Friday Fiction – The Memory Sense


This morning, I posted my story with a mea culpa and an admission of guilt at both hubris and exceeding the word limit. Now, I think I should add a different crime to the list – posting too early.

I have said it before – if it’s too long, it’s either the wrong story or you aren’t trying hard enough. The original version of this story was probably the latter. Some redrafting in the shower has given me the version immediately below the picture. 100 words exactly. The original (99 words with an overlong title) follows for the sake of posterity and to remind me to try harder next time!

Photo credit is Bjorn Brudberg’s, FF HQ is here.


Sense Memory

If smell is memory’s sense, music belongs to the heart. Sweet figs in bacon and a Spanish guitar onstage carry me a thousand miles and three decades back, to a ranch beneath the Pyrenees and the unrepentant sun.

To a girl among men, determined to prove herself. To Alvino – the Andalusian colt who spent days clamped between aching thighs, my fingers lost in his mane. To Romeo – so well-named – whose hair, too, swallowed my hands.

I’m back there, enjoying a hot siesta; and the bar, the musician, the figs, and my husband are miles away in a future still unimagined.



If smell is the memory sense, music is the sense of the heart.

Sweet figs and bacon from the kitchen and a Spanish guitar onstage carry me a thousand miles and three decades back, to the foothills of the Pyrenees.

My legs ache again from the saddle, my arms from the unrepentant sun. I remember Alvino – burying my fingers in his thick mane, his body strong between my thighs. And I remember Romeo. So well-named: born to woo. His hair, too, swallowed my hands.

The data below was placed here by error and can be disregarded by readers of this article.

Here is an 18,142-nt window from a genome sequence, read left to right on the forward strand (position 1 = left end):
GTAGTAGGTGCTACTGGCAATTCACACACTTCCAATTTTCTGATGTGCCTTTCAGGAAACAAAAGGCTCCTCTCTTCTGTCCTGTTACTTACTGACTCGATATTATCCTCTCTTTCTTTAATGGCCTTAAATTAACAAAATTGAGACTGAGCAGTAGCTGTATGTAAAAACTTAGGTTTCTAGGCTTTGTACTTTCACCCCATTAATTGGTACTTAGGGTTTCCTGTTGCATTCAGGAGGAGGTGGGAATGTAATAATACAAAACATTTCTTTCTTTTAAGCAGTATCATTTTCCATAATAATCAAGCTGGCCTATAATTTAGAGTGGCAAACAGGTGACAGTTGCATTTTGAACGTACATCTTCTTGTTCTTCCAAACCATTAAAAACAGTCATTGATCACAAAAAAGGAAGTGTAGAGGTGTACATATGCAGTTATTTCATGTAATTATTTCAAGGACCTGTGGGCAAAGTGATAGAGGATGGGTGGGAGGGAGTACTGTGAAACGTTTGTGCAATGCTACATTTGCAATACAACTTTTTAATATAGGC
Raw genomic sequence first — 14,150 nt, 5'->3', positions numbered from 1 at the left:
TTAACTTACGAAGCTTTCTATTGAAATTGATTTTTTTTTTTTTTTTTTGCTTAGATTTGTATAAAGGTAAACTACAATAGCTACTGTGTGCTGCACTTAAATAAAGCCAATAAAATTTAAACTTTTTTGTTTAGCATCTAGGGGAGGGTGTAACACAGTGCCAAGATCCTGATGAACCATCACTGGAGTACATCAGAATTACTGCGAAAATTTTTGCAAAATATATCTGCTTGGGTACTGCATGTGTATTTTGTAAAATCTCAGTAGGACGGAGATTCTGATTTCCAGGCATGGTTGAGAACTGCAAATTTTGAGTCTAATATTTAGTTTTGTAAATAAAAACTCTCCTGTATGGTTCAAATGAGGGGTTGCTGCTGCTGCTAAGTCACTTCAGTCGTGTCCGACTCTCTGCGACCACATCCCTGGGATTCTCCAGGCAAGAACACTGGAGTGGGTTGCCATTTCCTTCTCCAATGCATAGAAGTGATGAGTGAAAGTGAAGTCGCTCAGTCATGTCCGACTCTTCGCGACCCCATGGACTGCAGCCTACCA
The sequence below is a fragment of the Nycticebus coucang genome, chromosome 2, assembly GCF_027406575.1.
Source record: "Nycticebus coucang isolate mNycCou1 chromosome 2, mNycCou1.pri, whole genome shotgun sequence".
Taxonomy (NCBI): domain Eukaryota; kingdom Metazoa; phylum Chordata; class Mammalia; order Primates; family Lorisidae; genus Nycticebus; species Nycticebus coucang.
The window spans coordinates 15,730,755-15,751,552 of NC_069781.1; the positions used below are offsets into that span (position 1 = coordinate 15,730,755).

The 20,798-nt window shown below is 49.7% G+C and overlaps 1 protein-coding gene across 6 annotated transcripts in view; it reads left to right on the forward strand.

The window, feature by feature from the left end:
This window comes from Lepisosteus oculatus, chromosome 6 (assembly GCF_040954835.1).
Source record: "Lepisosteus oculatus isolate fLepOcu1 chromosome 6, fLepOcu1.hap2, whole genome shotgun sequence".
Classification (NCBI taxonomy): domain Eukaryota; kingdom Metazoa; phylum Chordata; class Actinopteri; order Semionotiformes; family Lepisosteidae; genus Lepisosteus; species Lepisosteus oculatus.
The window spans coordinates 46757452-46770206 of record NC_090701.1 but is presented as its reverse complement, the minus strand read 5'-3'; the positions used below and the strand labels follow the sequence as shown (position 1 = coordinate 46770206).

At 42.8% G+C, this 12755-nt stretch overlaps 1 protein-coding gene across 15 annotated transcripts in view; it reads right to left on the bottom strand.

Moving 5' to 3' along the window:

I’m back there, at the end of a hot siesta; and the bar, the musician, the figs, and my husband are miles away in a future still unimagined.


Filed under Friday Fiction, Writing

56 responses to “Friday Fiction – The Memory Sense

  1. To me your “cheating” is ingenious, and cutting it back does not make sense it would be hubris of me to suggest any. The last sentence nail it together to a completely other story and not the Andalusian story (though in reality it’s a Portuguese guitar in the picture)…

  2. Very nice reminiscing of the days gone by. I liked it though I had to read it twice. I think you could still trim a few words and not lose any of your story 🙂

  3. Cheating is sometimes fair. Beautiful story of days gone by and looking into the future.

  4. paulmclem

    I hardly ever write 100 words. I still manage to sleep at night 🙂

  5. Lovely story, I liked the new version better, if only for this part: “To a girl among men”…It gives more strenght to the story.

    • Yes, that was a line I’d wanted to put in the original version, but lost in the editing. By flipping it all around, I saved enough space to put it back in. Thanks.

  6. This has a lovely feel to it, Jen, and I like your parallel between the mane and Romeo’s hair. I like that the memory seems a good one and not something she longs to get back to because her present life isn’t enough. Wonderful things in the past are best left as great memories (as far as I’m concerned). As far as the word length, do you count your title? I never do. It’s an important part but not part of the story proper in my mind. “Whatever”…it worked.


    • I’m glad you felt the memory was happy without being wistful. I don’t count titles in my word counts, but with the original version the title was really a part of the story, moved entirely for word count purposes, and that felt a bit like cheating. As I said above, I often find time editing to be rewarded with a better story, not just a shorter one.

  7. Jen, Round two is spectacular. One of my all time favorites. You, like Bjorn, have managed to make me want to run away and fall in love. An impossibly tricky thing to do.

  8. Beautiful! I love the rewrite. Also enjoyed the double-meaning of those Andalusian colts 😉

  9. Yep, No. 1 is way better with a great last line. But why aren’t there any navels?

  10. I loved the suggestiveness of the piece, beautifully done. I’m a bit less enamoured of sweet figs in bacon image but that’s a personal (dis)taste. 🙂

  11. Isn’t it amazing how some sensory inputs – a smell – a tune, triggers the memories to rush back? Am choosing not to focus on the cheating and re-writing part as the both the versions were equally evocative to me !

    • Thank you, Horus. I’ve heard this thing about smell being the memory sense, but to me it’s often music that invokes the greatest memories. I wanted to use that here.